Foodgrains Bank Founder Inducted Into Order of Manitoba

Art DeFehr came up with the idea of a food grains bank during the mid 1970s.

July 14, 2011 | Web First
News release | Canada Foodgrains Bank
Winnipeg, Man.
Art DeFehr

Art DeFehr, a Manitoba business leader and founding chair of Canadian Foodgrains Bank, was inducted into the Order of Manitoba on July 12.

The Order is the province's highest honour, reserved each year for individuals who have made outstanding contributions to the province or its people.

DeFehr, a member of Winnipeg’s River East Mennonite Brethren Church, came up with the idea for the Foodgrains Bank in the mid-1970s, after returning to Canada from a Mennonite Central Committee (MCC) assignment in Bangladesh.

Reflecting on that era in 2003, during the Foodgrains Bank’s 20th anniversary, DeFehr remembered it as a time when famine relief fell off the political agenda of major exporting countries.

“We went through a period where there was a huge food shortage in Bangladesh and there was a complete inability to get aid from the major countries,” he said.

As grain supplies tightened, donations dried up.

“What you realized was that hunger relief had less to do with hunger and more to do with whether grain was in surplus or in short supply,” he said.

DeFehr discussed the shortage of food for famine relief with a group of others also concerned about the shortage of food for famine relief. They decided to use the Joseph principle from the Bible as a guide for a new way of helping people get access to food—banking grain and resources in years of plenty for distribution when times were lean.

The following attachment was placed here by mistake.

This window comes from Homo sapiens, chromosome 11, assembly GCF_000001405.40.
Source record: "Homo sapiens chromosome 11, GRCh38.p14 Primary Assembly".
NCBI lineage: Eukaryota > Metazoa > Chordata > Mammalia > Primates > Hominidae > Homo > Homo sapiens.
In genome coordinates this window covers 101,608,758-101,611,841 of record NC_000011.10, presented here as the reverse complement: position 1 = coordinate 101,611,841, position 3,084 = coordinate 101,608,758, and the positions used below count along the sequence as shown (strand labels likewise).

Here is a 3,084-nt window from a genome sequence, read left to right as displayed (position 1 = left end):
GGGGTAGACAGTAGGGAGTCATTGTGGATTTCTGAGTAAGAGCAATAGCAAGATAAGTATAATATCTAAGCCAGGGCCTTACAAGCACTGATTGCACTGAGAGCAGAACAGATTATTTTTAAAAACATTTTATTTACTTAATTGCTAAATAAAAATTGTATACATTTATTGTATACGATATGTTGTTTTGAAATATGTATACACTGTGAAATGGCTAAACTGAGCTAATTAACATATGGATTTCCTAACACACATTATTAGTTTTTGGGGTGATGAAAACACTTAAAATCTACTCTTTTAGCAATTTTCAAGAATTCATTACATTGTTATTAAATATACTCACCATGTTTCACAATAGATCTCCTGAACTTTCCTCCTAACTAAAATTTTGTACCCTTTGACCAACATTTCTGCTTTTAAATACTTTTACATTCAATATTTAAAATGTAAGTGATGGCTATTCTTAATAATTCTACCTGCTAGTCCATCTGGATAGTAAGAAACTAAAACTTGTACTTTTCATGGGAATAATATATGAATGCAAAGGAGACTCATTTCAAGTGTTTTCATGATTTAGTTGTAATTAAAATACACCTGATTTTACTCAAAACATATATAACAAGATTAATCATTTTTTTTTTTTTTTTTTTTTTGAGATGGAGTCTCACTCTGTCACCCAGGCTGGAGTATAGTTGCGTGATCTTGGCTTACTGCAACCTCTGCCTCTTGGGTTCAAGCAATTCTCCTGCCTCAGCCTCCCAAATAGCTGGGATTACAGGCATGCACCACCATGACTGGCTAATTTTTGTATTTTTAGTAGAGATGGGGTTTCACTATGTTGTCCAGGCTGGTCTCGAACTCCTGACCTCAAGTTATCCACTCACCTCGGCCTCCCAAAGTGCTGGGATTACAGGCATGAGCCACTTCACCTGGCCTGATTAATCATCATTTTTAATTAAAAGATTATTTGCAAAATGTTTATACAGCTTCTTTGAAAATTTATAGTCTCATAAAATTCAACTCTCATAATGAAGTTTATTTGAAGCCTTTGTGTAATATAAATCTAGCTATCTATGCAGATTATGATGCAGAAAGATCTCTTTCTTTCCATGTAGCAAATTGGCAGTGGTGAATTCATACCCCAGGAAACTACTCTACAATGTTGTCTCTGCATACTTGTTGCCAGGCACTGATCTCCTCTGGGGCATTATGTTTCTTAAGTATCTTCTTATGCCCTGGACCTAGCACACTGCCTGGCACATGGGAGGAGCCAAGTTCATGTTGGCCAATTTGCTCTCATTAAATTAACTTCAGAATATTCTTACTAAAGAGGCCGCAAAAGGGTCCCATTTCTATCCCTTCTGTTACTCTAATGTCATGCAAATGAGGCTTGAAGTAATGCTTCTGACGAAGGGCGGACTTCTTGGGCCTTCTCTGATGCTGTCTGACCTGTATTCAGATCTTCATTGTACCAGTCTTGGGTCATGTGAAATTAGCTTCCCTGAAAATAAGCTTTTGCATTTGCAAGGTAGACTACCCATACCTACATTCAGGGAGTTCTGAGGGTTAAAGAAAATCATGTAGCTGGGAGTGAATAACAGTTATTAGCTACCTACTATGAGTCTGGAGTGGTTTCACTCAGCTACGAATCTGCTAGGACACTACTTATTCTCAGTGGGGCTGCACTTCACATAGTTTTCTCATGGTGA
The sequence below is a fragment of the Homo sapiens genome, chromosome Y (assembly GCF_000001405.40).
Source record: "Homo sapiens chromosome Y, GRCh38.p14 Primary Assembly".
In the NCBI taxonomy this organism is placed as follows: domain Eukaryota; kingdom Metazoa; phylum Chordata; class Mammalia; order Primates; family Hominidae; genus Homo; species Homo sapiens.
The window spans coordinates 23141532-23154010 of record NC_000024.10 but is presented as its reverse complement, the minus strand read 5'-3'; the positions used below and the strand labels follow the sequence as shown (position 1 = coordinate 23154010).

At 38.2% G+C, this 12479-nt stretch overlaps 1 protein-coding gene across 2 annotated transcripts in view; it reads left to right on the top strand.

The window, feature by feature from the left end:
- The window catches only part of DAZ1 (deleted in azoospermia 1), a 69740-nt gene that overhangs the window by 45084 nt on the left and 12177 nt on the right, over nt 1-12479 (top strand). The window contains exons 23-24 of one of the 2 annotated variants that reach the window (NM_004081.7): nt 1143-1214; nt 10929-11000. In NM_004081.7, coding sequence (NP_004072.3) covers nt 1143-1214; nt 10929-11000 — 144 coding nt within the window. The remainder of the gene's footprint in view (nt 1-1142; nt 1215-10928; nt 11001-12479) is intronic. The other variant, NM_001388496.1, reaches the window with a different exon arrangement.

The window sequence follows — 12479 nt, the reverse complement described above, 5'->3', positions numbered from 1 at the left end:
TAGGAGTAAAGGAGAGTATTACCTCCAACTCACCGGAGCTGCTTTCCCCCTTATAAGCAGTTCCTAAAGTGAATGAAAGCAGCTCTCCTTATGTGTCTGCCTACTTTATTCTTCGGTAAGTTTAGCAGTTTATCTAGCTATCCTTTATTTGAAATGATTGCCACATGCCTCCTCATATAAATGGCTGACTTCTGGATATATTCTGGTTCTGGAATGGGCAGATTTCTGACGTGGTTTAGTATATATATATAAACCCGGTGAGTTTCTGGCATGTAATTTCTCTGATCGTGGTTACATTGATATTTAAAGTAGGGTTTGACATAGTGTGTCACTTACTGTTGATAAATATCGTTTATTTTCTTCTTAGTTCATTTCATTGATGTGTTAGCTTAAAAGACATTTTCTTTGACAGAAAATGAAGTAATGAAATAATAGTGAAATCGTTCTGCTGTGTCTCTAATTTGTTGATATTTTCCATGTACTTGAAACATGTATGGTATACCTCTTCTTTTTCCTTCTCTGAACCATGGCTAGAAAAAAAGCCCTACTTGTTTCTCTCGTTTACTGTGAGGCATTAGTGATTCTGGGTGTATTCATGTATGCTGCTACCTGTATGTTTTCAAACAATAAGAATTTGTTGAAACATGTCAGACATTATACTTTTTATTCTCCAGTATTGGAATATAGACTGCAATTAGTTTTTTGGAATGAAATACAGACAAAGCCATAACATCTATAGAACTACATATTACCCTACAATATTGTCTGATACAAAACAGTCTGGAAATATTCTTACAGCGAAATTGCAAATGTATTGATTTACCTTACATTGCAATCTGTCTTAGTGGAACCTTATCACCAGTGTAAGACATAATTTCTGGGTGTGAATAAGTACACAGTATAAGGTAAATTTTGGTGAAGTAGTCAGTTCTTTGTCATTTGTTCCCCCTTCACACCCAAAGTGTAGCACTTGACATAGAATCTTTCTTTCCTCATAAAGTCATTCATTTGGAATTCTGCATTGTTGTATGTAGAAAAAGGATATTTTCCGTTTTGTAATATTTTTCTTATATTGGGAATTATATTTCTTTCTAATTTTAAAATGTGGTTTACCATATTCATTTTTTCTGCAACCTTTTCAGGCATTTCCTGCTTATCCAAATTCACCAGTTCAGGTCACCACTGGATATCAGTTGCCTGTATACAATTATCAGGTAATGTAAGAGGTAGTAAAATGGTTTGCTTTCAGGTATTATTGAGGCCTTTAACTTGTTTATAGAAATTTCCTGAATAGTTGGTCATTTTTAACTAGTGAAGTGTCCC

DeFehr had a hunch Prairie farmers would be willing partners in an effort.

“The farmer is allowed to participate as a farmer,” he said. “People want to be part of a process . . . It makes a huge difference if people are asked to give from what their life is about.”

The group produced a draft proposal for a food bank that was accepted by MCC in 1975; DeFehr became chair of the first interim board. Six years later, in 1983, MCC opened the bank to other denominations and Canadian Foodgrains Bank was born.

Today the Foodgrains Bank has 15 member agencies and churches. In 2010-11 it provided $38 million of food, seeds and other assistance in 35 countries, benefitting over 2.3 million people.

In addition to his involvement with the Foodgrains Bank, DeFehr has served as president of International Development Enterprises-Canada; been involved in missions and programs in Bangladesh, India, Nepal and Vietnam; directed the UNHCR program in Somalia from 1982-83; and founded Lithuania Christian College, a fully-accredited English-speaking University-level institution.

DeFehr is a member of the Trilateral Commission, the World Economic Forum and the Canadian Council of Chief Executives. He is the president and owner of Palliser Furniture, one of Canada's largest home furnishings manufacturers, a family-owned business with corporate offices in Winnipeg.

--July 14, 2011

Art DeFehr

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